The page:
At your service

Students adjust to new community service requirements


Nadia Martinez

A student reads a story to children over video call. During the pandemic, students have the opportunity to pursue virtual community service activities.

Empty lunch tables and dusty floors fill the Bonita Vista High (BVH) cafeteria, where the voices of BVH tutors once buzzed. Due to the COVID-19 pandemic, however, tutoring and other community service opportunities have come to a grinding halt. To accommodate for these changes, BVH has canceled the 30-hour community service requirements which have been reduced for freshmen and sophomores to 15 hours per district orders. For seniors and juniors, community service hour requirements have been waived.

“I wouldn’t worry about [the community service requirements] too much. If things go back to ‘normal’ in the fall, then there’s still plenty of time, ideally, for a current [freshman and sophomore] to do their community service,” BVH Counselor Reynila Calderon-Magbuhat said.

Since students still have the rest of the year to participate in community service, Magbuhat believes that sophomores and freshmen can relax knowing that their requirement is shortened. However, Co-President of Key Club and senior Faith Rivera stresses the importance of community service.

“Community service is important. For me, it’s giving back my time and resources to those that might not have those opportunities, and also building that community and connecting with [others],” Rivera said.

Community service is important. For me, it’s giving back my time and resources to those that might not have those opportunities, and also building that community and connecting with [others].”

Community service has long been a way for students to connect with their community. Some BVH staff members, including Magbuhat, believe that students should still pursue community service opportunities because they may boost students’ college applications.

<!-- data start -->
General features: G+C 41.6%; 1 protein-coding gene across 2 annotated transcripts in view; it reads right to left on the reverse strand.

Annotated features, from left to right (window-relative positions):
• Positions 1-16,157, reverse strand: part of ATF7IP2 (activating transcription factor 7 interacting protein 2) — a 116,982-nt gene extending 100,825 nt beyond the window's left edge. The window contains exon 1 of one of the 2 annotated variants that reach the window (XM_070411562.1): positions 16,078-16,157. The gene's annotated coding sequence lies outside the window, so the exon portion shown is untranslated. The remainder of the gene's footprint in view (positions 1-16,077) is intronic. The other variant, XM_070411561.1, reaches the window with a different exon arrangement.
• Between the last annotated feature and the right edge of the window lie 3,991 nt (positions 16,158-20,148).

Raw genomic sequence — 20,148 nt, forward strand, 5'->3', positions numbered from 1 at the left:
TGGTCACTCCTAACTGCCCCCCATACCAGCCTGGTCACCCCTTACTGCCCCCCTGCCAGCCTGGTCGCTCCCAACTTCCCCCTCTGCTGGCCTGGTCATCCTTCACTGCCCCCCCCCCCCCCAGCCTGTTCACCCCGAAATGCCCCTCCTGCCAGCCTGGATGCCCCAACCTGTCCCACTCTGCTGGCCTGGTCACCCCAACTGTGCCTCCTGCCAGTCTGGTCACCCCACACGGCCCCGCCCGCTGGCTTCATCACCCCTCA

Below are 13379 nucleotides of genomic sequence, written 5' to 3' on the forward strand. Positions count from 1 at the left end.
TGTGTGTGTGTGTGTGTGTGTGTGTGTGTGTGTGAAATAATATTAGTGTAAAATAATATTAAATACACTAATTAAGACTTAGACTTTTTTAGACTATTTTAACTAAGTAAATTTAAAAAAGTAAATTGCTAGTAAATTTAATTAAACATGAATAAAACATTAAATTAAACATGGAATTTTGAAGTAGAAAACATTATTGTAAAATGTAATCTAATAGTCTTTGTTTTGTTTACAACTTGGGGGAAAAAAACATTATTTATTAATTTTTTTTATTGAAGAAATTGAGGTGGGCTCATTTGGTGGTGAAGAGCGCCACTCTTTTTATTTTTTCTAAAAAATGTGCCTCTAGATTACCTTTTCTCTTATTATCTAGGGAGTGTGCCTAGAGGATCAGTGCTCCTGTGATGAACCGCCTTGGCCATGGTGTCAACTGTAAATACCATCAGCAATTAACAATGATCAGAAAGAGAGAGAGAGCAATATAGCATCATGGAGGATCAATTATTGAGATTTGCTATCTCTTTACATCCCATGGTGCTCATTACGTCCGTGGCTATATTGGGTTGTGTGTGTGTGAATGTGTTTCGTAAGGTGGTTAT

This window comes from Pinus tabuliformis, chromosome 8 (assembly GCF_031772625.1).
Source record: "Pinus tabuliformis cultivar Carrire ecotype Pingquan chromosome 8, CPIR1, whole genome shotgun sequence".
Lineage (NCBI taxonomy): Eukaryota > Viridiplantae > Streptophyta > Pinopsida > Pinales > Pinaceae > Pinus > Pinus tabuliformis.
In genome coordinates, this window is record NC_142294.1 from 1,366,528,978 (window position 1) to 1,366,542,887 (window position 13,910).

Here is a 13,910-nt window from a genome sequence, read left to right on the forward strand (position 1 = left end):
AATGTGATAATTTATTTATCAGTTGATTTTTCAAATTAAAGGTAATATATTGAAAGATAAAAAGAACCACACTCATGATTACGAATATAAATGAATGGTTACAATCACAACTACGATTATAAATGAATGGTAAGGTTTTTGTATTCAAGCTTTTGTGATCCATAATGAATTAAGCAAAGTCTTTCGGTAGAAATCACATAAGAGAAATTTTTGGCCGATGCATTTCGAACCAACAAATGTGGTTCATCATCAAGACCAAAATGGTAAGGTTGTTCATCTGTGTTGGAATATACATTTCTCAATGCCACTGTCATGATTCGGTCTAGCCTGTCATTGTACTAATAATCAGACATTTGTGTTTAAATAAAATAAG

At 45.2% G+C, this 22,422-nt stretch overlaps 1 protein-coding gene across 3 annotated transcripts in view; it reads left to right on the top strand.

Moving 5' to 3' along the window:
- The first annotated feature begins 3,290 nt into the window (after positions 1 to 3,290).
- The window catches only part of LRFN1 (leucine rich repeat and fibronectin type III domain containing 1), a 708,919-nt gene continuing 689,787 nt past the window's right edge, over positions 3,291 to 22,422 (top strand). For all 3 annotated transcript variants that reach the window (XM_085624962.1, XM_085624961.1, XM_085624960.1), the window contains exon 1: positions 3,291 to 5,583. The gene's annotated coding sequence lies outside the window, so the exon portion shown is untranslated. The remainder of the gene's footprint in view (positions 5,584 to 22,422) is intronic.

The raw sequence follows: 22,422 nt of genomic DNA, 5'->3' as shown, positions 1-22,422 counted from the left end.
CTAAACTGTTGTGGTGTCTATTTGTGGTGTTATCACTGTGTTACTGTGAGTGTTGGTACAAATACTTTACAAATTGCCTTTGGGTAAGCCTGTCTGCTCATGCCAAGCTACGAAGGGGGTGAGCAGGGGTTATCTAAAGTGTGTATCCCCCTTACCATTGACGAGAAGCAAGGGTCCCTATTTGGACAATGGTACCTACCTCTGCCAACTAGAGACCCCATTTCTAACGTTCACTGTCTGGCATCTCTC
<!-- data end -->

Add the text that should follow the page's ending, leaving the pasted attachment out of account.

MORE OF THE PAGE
“When colleges look at the community service, they’re going to look [for] the student committing themselves to a cause or something that they believe in [and] enjoy doing,” Magbuhat said. “It means more when students have an invested interest in an activity rather than being forced to do something because they have to do it.” 

The pandemic significantly slowed down community service activities. President of Junior Optimist Club and senior Ally Guerra expresses that her club was heavily involved with community service when the pandemic hit. 

“I was disappointed in not being able to finish the year and celebrate our biggest event; we didn’t get to do that. With everything that’s going on right now, it’s really hard not to be disappointed and frustrated,” Guerra said. “But at the end of the day, there’s nothing we can do about it [except] go through it and eventually get out of it. I’m just glad I was able to do what I was able to do.” 

Although the required community service hours were shortened for freshmen and sophomores, there are still many opportunities during distance learning. However, some students do not know where to start and find it significantly harder to find community service opportunities in the pandemic. 

“Since quarantine has started, I have not done any community service. I feel like there’s not a lot of options with that anymore, so it’s harder to find anything available,” junior Karinna Monzon said.

Rivera, however, expresses the importance of community service, as students can pursue volunteering opportunities during the pandemic through organizations such as Key Club, Junior Optimist Club and websites like

“It just makes us more connected, especially during quarantine. Everyone has their own challenges. So doing community service, like helping the elders or giving back to minors, just makes this [a] little bit more bearable,” Rivera said.